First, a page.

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July 18, 2012
Re: Rust updates
Am Tue, 17 Jul 2012 21:39:33 +0200
schrieb "SomeDude" <lovelydear@mailmetrash.com>:

> On Friday, 13 July 2012 at 14:58:57 UTC, bearophile wrote:
> > A blog post about one of the Rust pointers, the "borrowed" ones:
> >
> > http://smallcultfollowing.com/babysteps/blog/2012/07/10/borrowed-pointer-tutorial/
> >
> > Bye,
> > bearophile
> 
> Rust is a much more interesting language than Go. At least they 
> are taking some innovative paths and that's good.

The irony is: "Rust intentionally does not include any novel or untested ideas." - Wikipedia

-- 
Marco
July 20, 2012
Re: Rust updates
On Sunday, 8 July 2012 at 13:49:50 UTC, bearophile wrote:
> So I've taken another look at the Rust tutorial:
> http://dl.rust-lang.org/doc/tutorial.html

Does it handle angle brackets well?
December 18, 2012
Re: Rust updates
> Rust designers seems to love really short keywords, this is in 
> my opinion a bit silly. On the other hand in D you have 
> keywords like "immutable" that are rather long to type. So I 
> prefer a mid way between those two.

They aren't silly, they're consistent. We have int, char, auto,
they have fn, var, and val which are common these days, why not
mut, pub, and priv? What is silly are the objections, such as
someone saying that it's like limiting the length of identifiers.
It's obviously NOTHING like that.

> Rust supports several types of pointers. The simplest is the 
> unsafe pointer, written *T, which is a completely unchecked 
> pointer type only used in unsafe code (and thus, in typical 
> Rust code, very rarely).

It's &T, and it has nothing to do with unsafety.
December 18, 2012
Re: Rust updates
On Tuesday, 18 December 2012 at 07:36:26 UTC, Marcel wrote:
>> Rust designers seems to love really short keywords, this is in 
>> my opinion a bit silly. On the other hand in D you have 
>> keywords like "immutable" that are rather long to type. So I 
>> prefer a mid way between those two.
>
> They aren't silly, they're consistent. We have int, char, auto,
> they have fn, var, and val which are common these days, why not
> mut, pub, and priv? What is silly are the objections, such as
> someone saying that it's like limiting the length of 
> identifiers.
> It's obviously NOTHING like that.
>
>> Rust supports several types of pointers. The simplest is the 
>> unsafe pointer, written *T, which is a completely unchecked 
>> pointer type only used in unsafe code (and thus, in typical 
>> Rust code, very rarely).
>
> It's &T, and it has nothing to do with unsafety.

Those are silly as well. Why be consistent with the wrong choice?
I really don't want to see pubs scattered around my code as my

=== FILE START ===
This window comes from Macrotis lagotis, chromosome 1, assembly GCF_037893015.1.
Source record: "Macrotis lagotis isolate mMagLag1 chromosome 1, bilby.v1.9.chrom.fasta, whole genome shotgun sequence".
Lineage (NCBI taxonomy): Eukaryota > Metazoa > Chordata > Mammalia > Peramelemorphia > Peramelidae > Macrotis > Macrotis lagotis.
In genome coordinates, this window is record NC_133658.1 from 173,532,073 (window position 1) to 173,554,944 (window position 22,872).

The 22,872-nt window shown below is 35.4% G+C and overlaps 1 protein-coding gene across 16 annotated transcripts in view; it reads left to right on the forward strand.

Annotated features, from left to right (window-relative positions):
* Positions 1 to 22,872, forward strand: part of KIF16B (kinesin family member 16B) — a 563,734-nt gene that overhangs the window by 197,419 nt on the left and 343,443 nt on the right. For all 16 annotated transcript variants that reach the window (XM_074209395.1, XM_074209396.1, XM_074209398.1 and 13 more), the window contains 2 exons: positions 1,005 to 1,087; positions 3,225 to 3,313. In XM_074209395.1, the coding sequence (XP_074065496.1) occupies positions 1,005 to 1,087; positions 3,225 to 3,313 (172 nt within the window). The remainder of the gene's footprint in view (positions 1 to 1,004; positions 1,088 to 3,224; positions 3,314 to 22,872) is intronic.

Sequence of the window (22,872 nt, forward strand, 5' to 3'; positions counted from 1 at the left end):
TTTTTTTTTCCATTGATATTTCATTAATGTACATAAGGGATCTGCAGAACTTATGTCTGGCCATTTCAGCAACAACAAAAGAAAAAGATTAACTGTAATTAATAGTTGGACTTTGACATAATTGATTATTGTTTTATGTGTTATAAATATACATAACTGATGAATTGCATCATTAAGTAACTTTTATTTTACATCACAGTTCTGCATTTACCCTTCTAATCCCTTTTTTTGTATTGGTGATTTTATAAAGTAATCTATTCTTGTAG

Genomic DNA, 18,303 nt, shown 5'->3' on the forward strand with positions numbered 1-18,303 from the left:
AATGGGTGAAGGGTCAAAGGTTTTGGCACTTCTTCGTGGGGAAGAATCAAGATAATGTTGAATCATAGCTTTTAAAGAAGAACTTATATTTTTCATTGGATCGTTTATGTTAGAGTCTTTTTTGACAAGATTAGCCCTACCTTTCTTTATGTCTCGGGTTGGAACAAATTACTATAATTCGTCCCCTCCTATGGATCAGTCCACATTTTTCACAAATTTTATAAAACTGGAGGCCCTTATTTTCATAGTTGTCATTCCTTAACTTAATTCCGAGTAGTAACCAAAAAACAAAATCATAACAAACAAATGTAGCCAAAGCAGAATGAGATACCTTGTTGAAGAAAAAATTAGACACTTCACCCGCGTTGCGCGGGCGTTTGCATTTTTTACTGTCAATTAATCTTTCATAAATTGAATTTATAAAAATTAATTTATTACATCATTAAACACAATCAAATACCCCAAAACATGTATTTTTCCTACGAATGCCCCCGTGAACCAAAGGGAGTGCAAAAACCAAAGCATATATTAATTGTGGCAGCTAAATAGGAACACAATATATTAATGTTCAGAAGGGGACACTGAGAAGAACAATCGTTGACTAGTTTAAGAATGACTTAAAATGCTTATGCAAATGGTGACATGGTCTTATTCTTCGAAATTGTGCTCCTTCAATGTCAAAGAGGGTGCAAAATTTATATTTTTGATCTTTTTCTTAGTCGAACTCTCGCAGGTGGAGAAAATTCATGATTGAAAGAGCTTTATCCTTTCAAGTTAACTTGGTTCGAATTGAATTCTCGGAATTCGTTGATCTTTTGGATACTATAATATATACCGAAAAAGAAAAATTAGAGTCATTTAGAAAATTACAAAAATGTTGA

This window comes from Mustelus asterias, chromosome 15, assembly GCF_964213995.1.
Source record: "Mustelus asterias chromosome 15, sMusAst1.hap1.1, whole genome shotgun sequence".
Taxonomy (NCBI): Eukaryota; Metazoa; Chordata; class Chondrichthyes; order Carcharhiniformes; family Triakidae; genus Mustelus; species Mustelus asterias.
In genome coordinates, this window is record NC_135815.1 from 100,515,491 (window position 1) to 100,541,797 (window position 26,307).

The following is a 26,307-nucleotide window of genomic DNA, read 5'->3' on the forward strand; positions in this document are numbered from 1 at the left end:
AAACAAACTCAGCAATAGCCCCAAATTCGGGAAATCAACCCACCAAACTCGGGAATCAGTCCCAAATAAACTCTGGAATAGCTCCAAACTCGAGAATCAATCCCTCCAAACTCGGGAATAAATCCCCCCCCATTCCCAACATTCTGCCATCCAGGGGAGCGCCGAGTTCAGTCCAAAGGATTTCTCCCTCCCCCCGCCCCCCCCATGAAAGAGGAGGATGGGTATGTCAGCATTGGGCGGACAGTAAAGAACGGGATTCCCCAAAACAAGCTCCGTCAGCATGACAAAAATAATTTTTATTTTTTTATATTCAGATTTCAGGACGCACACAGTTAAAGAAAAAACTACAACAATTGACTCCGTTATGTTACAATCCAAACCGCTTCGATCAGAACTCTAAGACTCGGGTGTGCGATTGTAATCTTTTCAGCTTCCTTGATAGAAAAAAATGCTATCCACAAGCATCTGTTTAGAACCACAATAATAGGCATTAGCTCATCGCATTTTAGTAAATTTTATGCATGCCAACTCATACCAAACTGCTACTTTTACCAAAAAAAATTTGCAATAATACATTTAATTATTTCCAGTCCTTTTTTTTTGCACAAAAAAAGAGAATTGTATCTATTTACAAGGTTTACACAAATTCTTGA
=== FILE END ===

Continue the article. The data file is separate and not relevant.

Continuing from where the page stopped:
manager used to say - don't drink and code.

I really like Rust's semantics and the way it progresses but 
there is really no valid nor sane argument for an APL inspired 
syntax. Syntax is meant for human consumption and should be 
designed accordingly. That's one of the main goals of a 
programming language, otherwise we all would just program 
straight in assembly. After all, assembly op codes and numeric 
addresses are much shorter than the equivalent human readable 
identifiers and function names.
December 18, 2012
Re: Rust updates
Marcel:

>> Rust designers seems to love really short keywords, this is in 
>> my opinion a bit silly. On the other hand in D you have 
>> keywords like "immutable" that are rather long to type. So I 
>> prefer a mid way between those two.
>
> They aren't silly, they're consistent. We have int, char, auto,
> they have fn, var, and val which are common these days, why not
> mut, pub, and priv?

They are a bad design choice. Using very shortened 
identifiers/names is acceptable only when they are very common 
(time ago I even suggested in D to use "str" as in Python, 
instead of "string"). "mut", "pub", and "priv" optimize the wrong 
thing.

There are of cases where D goes too much far (like 
"std.random.randomShuffle" or "schwartSort" in Phobos, or 
"immutable" among the keywords) but in general the naming choice 
of D is better than Rust.


>> Rust supports several types of pointers. The simplest is the 
>> unsafe pointer, written *T, which is a completely unchecked 
>> pointer type only used in unsafe code (and thus, in typical 
>> Rust code, very rarely).

(This wasn't a quotation from me)

Bye
bearophile
December 18, 2012
Re: Rust updates
On 12/18/2012 4:35 AM, bearophile wrote:
> in general the
> naming choice of D is better than Rust.

A red letter day for D! Bearophile says that D does something better than some 
other language!

:-)
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